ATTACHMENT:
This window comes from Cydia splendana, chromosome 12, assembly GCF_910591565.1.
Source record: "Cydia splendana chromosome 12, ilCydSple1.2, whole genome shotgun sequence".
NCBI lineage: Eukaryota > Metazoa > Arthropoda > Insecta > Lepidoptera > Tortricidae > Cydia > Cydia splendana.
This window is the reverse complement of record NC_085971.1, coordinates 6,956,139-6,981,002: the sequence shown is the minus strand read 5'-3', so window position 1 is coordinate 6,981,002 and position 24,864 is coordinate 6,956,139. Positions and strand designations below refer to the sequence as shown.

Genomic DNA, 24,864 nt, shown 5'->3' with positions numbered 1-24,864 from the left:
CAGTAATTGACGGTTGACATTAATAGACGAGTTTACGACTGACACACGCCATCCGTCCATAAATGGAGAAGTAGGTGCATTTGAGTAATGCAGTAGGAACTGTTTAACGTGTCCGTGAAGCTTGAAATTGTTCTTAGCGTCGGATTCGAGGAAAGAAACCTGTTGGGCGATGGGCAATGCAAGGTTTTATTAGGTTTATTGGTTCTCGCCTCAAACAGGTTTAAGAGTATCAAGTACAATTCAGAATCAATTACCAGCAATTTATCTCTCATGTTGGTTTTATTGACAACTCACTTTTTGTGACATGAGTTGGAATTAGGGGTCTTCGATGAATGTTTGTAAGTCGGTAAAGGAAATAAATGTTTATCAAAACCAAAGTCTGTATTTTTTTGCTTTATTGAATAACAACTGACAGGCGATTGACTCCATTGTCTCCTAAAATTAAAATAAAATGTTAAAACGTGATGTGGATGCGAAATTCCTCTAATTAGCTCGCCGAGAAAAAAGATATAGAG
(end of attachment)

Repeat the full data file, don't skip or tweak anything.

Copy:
This window comes from Cydia splendana, chromosome 12, assembly GCF_910591565.1.
Source record: "Cydia splendana chromosome 12, ilCydSple1.2, whole genome shotgun sequence".
NCBI lineage: Eukaryota > Metazoa > Arthropoda > Insecta > Lepidoptera > Tortricidae > Cydia > Cydia splendana.
This window is the reverse complement of record NC_085971.1, coordinates 6,956,139-6,981,002: the sequence shown is the minus strand read 5'-3', so window position 1 is coordinate 6,981,002 and position 24,864 is coordinate 6,956,139. Positions and strand designations below refer to the sequence as shown.

Genomic DNA, 24,864 nt, shown 5'->3' with positions numbered 1-24,864 from the left:
CAGTAATTGACGGTTGACATTAATAGACGAGTTTACGACTGACACACGCCATCCGTCCATAAATGGAGAAGTAGGTGCATTTGAGTAATGCAGTAGGAACTGTTTAACGTGTCCGTGAAGCTTGAAATTGTTCTTAGCGTCGGATTCGAGGAAAGAAACCTGTTGGGCGATGGGCAATGCAAGGTTTTATTAGGTTTATTGGTTCTCGCCTCAAACAGGTTTAAGAGTATCAAGTACAATTCAGAATCAATTACCAGCAATTTATCTCTCATGTTGGTTTTATTGACAACTCACTTTTTGTGACATGAGTTGGAATTAGGGGTCTTCGATGAATGTTTGTAAGTCGGTAAAGGAAATAAATGTTTATCAAAACCAAAGTCTGTATTTTTTTGCTTTATTGAATAACAACTGACAGGCGATTGACTCCATTGTCTCCTAAAATTAAAATAAAATGTTAAAACGTGATGTGGATGCGAAATTCCTCTAATTAGCTCGCCGAGAAAAAAGATATAGAG